Science 122Laboratory 
1. Least Count of Measuring Instruments
2. Surface Area of Desk
3. Volume of Wooden Block
4. Timing Downhill Runs
5. Measuring Pendulum Period
1. Define the terms accuracy, measurement, least count, precision, and significant figures.
2. Make proper measurements and record them to the correct number of significant figures using a meter stick and electric timer .
3. Calculate the area and volume when the dimensions of an object are known.
4. Measure the motion of a rolling object and compare it with a calculated value.
4. Determine experimentally and theoretically the period of a simple pendulum.
5. Distinguish between percent error and percent difference.
6. Distinguish between error and precision.
Be sure to describe what type of instruments you are using as part of your lab report. 
Table 1

Numerical Value 
Unit of Measurement 
. 
. 
Table 2

Length 
. . 
Width 
. 
Surface Area 
.cm^{2} 
Volume = length x width x height 

Table 3

Be sure that all measurements are recorded to the correct number of significant figures.
You may find it helpful to place a book or block at the end of the 1 meter run. This will help you to coordinate the timing of the roll.
Table 4.1

Length (L) 
Height (H) 
distance (d) 
.  .  .1 
Time 
1 
2 
3 
4 
5 
6 
Average 
trial 1 
.  .  .  .  .  .  . 
trial 2 
.  .  .  .  .  .  . 
trial 3 
.  .  .  .  .  .  . 
Overall Average time 
sec 
Relationship 4(all units must be consistent, either centimeters or meters) 
for d, L in meters 
for d, L in cm 
calculated (standard) time 
t = 
Percent Error: The accuracy of a measurement refers to how well the experimental value agrees with a standard value. The standard may be a calculated value (as with the can rolling downhill), or a generally accepted value (such as the acceleration of gravity),
Table 4.2

Percent error  . 
Percent Difference: Precision refers to the repeatability of measurements. The closer all of the measurements are to one another, the more precise they are.
Table 4.3

Percent Difference  . 
Relationship 5 

T = period 
Use a small heavy object that has radial symmetry (is not elongated). A cork, a fishing weight, a hex nut, etc. will work just fine. The smaller and heavier the better. Simply tie or otherwise attach a string to it, then tie the string it to a pencil. Lay the pencil on the table so that the pendulum hangs over the edge. Weight down one end of the pencil with a heavy book so that the pendulum bob can swing freely.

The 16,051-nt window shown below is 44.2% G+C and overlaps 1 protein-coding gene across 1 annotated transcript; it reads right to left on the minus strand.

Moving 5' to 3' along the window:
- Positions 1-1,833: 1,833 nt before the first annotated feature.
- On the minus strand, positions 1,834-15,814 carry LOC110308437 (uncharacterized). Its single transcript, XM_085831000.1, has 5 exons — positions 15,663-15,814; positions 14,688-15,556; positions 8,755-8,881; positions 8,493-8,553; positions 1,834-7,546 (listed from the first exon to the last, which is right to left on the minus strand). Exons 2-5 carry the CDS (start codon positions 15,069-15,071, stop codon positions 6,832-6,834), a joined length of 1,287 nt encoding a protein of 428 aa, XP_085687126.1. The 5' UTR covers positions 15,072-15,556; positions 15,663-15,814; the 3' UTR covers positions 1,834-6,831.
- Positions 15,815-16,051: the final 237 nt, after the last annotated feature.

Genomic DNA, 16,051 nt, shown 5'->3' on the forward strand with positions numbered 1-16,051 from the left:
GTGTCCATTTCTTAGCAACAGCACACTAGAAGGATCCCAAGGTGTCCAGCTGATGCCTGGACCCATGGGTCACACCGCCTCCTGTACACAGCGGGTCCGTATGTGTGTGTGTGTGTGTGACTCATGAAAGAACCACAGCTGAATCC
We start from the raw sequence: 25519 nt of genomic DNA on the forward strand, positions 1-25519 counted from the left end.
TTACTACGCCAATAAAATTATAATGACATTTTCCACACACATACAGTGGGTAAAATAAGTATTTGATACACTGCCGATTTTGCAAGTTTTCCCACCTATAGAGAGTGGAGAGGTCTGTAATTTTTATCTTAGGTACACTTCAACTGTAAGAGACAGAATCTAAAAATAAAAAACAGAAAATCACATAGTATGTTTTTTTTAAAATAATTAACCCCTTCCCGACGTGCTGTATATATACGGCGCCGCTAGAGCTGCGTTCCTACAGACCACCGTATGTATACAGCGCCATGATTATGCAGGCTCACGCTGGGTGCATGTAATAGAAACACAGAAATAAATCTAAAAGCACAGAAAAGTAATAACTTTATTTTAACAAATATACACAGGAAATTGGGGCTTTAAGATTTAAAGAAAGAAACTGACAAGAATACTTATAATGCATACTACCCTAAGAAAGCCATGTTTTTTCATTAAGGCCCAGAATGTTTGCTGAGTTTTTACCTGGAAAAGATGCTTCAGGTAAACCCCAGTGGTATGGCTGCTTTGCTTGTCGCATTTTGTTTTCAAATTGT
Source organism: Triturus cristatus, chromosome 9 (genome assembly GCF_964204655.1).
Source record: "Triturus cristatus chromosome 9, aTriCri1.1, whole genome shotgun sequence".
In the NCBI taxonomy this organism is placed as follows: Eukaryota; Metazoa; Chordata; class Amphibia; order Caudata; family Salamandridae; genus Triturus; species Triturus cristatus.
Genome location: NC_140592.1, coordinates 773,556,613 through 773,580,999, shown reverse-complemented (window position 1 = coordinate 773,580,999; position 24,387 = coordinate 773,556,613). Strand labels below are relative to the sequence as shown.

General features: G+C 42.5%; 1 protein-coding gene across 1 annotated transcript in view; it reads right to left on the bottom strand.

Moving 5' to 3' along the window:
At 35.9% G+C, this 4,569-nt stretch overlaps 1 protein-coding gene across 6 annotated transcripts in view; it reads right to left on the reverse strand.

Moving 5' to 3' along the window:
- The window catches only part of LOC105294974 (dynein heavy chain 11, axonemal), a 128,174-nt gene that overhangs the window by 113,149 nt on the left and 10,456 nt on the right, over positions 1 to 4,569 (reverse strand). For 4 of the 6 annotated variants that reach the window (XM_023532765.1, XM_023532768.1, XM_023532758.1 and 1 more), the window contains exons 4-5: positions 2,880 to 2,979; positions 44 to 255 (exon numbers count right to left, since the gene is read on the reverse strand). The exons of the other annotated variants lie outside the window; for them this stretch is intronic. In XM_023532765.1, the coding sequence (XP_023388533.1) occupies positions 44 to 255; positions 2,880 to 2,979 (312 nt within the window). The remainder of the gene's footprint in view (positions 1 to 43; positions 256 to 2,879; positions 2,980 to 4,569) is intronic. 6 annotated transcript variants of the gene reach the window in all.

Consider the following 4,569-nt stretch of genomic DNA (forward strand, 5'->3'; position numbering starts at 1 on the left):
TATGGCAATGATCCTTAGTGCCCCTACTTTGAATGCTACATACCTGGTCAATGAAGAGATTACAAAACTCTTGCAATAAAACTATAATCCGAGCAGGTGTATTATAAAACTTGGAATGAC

Measure the length L from the center of the bob to its support. Make L as close to 49 cm. as you can, but measure the actual length to the appropriate number of significant fgures. 
. 
L = 
cm 
Start the pendulum swinging with a very small displacement. The smaller the arc the more accurate the relationship.
 One swing is one complete cycle, back and forth.
 Let it swing a few times before starting the count.
 Enter the data in the table below.
 Divide the time for ten swings by ten to find the period.
Table 5.1

Trial  Time for ten swings  Period 

1  .  . 
2  .  . 
3  .  . 
4  .  . 
5  .  . 
Average Period = 
sec 
Table 5.2

Period 
sec 
Table 5.3

Percent error  . 
Table 5.4

Percent difference  . 
1. Define "unit" and give an example of it.?
2. Distinguish between least count and significant figures
3. Distinguish between accuracy and precision. See the document entitled "Accuracy vs. Precision" if you need help.?
4. Are your calculations for area and volume rounded to the correct number of significant figures? What should be the appropriate number of decimal places for your 'ruler'?
5. Are any of the time measurements 'really' different from the others? If so, briefly explain why?
6. Why is it preferable to make multiple measurements of time?
7. Use Relationship 5 to calculate the length in centimeters of a simple pendulum that has a period of one second. See the document entitled "Pendulum Length" and substitute a value of 1 sec for T if you can't do the algebra necessary to arrange Relationship 5.
8. Distinguish between percent error and percent difference.
9. What factors might account for the accuracy and precision of the pendulum measurements compared to the ramp?